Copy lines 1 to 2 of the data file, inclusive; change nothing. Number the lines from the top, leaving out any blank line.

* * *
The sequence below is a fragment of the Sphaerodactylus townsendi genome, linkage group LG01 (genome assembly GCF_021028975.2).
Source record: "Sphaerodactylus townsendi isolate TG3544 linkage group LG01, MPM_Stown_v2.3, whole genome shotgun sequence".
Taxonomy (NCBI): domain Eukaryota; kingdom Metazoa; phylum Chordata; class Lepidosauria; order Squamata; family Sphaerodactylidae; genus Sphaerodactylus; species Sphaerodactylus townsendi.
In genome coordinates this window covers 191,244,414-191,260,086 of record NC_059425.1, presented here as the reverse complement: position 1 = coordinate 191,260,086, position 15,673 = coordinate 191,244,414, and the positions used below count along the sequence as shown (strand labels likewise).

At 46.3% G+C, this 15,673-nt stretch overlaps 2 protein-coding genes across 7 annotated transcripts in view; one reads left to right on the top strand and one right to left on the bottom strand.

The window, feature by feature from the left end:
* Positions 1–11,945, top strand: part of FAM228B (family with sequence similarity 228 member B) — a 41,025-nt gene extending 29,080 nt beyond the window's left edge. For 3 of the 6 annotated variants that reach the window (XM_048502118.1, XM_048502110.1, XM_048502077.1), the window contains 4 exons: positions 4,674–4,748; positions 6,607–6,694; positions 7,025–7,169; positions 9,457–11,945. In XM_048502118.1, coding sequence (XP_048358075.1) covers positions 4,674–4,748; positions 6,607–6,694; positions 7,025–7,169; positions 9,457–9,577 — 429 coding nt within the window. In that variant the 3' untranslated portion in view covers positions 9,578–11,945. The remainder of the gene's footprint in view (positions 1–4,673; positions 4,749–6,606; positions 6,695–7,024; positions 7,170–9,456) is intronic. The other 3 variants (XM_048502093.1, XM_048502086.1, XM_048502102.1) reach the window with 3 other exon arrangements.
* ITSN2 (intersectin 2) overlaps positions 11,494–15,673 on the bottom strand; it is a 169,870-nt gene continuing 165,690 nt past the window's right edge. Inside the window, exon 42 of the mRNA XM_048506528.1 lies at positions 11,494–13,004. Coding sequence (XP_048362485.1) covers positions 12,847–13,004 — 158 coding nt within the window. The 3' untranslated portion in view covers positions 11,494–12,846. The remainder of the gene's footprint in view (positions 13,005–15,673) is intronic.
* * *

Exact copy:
The sequence below is a fragment of the Sphaerodactylus townsendi genome, linkage group LG01 (genome assembly GCF_021028975.2).
Source record: "Sphaerodactylus townsendi isolate TG3544 linkage group LG01, MPM_Stown_v2.3, whole genome shotgun sequence".